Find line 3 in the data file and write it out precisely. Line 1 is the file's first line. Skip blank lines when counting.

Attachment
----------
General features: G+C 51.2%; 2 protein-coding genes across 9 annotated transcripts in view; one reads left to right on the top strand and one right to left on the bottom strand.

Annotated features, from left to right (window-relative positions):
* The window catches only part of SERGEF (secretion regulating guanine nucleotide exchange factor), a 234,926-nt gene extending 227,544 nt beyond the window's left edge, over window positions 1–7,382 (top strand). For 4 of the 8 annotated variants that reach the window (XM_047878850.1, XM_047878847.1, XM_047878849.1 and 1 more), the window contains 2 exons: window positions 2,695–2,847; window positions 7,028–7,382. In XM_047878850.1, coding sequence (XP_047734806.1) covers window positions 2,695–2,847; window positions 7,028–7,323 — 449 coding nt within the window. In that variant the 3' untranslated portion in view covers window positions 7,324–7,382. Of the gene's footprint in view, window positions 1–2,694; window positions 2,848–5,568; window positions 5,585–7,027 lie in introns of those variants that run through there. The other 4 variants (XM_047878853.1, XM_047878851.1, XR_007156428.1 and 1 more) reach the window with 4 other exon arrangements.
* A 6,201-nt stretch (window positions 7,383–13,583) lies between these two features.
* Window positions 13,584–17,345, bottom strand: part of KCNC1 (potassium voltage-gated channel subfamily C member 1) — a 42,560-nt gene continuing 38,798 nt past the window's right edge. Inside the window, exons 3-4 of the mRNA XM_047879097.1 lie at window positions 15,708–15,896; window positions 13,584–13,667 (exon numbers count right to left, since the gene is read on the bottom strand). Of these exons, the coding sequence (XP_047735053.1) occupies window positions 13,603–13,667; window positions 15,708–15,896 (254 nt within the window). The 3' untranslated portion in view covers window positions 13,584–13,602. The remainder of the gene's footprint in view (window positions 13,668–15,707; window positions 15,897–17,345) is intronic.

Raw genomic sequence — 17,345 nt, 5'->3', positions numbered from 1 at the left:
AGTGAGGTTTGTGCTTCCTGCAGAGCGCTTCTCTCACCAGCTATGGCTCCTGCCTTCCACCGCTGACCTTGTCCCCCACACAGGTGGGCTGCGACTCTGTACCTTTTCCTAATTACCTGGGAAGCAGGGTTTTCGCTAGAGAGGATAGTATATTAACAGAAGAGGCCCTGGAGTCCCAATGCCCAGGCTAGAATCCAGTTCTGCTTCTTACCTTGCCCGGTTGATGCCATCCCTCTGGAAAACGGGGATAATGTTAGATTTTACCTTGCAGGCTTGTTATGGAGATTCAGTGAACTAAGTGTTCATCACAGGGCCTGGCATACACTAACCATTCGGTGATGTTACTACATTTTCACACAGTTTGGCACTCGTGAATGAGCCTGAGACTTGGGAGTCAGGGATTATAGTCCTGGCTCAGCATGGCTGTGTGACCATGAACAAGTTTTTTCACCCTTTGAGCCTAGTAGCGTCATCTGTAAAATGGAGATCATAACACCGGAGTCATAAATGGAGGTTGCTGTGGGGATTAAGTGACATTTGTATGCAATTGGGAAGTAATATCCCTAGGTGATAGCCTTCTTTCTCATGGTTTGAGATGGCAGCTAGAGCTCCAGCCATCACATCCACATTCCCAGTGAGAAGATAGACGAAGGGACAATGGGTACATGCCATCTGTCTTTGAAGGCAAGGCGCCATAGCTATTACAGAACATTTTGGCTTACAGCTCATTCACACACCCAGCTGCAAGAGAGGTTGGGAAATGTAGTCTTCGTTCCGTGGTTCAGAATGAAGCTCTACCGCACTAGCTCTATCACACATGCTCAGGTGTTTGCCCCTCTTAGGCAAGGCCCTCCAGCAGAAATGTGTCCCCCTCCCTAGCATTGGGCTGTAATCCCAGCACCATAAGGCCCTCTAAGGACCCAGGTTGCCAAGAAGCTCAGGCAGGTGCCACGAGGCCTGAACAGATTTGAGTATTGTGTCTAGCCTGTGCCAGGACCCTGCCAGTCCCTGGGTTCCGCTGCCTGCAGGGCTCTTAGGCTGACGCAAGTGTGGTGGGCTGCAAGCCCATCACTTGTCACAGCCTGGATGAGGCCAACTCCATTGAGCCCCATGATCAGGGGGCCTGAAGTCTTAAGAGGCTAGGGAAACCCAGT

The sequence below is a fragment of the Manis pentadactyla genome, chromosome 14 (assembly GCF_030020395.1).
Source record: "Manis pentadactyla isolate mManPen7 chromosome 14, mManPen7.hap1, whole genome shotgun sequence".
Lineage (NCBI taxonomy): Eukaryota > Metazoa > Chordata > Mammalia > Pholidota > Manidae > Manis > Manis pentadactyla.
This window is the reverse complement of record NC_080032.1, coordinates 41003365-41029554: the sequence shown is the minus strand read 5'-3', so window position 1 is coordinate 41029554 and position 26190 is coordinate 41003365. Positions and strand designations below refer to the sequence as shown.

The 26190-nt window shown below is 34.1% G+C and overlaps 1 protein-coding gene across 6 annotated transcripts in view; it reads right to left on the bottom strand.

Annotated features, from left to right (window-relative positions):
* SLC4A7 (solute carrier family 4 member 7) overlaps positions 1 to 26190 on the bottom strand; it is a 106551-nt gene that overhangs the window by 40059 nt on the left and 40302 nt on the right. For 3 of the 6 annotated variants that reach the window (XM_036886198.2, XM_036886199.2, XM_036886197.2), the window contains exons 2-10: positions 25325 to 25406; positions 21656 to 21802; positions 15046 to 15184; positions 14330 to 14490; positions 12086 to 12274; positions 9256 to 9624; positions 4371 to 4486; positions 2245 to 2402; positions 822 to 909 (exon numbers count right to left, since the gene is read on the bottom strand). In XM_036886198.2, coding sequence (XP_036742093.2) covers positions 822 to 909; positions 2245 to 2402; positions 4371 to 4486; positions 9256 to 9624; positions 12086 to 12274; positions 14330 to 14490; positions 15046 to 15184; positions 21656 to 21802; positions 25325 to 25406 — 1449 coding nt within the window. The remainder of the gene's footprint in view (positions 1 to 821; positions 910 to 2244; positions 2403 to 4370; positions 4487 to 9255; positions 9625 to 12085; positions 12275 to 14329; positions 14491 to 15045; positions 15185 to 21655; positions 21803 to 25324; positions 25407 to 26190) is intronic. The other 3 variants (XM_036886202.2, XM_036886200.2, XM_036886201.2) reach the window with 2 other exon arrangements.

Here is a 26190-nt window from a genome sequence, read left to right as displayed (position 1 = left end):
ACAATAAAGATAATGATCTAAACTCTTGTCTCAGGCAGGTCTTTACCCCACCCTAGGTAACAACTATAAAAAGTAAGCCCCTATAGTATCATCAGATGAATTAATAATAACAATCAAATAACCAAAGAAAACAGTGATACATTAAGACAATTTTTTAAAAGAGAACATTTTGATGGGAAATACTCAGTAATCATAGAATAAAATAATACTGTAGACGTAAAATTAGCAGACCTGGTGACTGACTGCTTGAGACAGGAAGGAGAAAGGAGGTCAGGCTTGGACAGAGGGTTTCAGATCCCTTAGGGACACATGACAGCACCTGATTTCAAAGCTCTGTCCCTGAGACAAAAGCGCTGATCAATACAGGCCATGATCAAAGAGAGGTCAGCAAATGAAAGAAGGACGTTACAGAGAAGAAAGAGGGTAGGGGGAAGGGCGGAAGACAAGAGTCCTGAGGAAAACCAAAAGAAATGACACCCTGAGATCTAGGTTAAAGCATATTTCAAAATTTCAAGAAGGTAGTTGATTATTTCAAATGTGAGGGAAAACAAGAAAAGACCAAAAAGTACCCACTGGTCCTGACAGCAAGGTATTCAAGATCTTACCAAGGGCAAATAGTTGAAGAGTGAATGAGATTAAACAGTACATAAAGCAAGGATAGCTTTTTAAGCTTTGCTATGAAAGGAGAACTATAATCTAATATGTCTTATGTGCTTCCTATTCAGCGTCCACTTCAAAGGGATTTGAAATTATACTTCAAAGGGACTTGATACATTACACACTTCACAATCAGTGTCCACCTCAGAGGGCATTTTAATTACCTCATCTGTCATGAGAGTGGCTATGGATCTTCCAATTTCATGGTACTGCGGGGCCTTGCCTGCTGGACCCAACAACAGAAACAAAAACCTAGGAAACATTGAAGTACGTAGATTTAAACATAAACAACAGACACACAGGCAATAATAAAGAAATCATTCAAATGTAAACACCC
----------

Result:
* The window catches only part of SERGEF (secretion regulating guanine nucleotide exchange factor), a 234,926-nt gene extending 227,544 nt beyond the window's left edge, over window positions 1–7,382 (top strand). For 4 of the 8 annotated variants that reach the window (XM_047878850.1, XM_047878847.1, XM_047878849.1 and 1 more), the window contains 2 exons: window positions 2,695–2,847; window positions 7,028–7,382. In XM_047878850.1, coding sequence (XP_047734806.1) covers window positions 2,695–2,847; window positions 7,028–7,323 — 449 coding nt within the window. In that variant the 3' untranslated portion in view covers window positions 7,324–7,382. Of the gene's footprint in view, window positions 1–2,694; window positions 2,848–5,568; window positions 5,585–7,027 lie in introns of those variants that run through there. The other 4 variants (XM_047878853.1, XM_047878851.1, XR_007156428.1 and 1 more) reach the window with 4 other exon arrangements.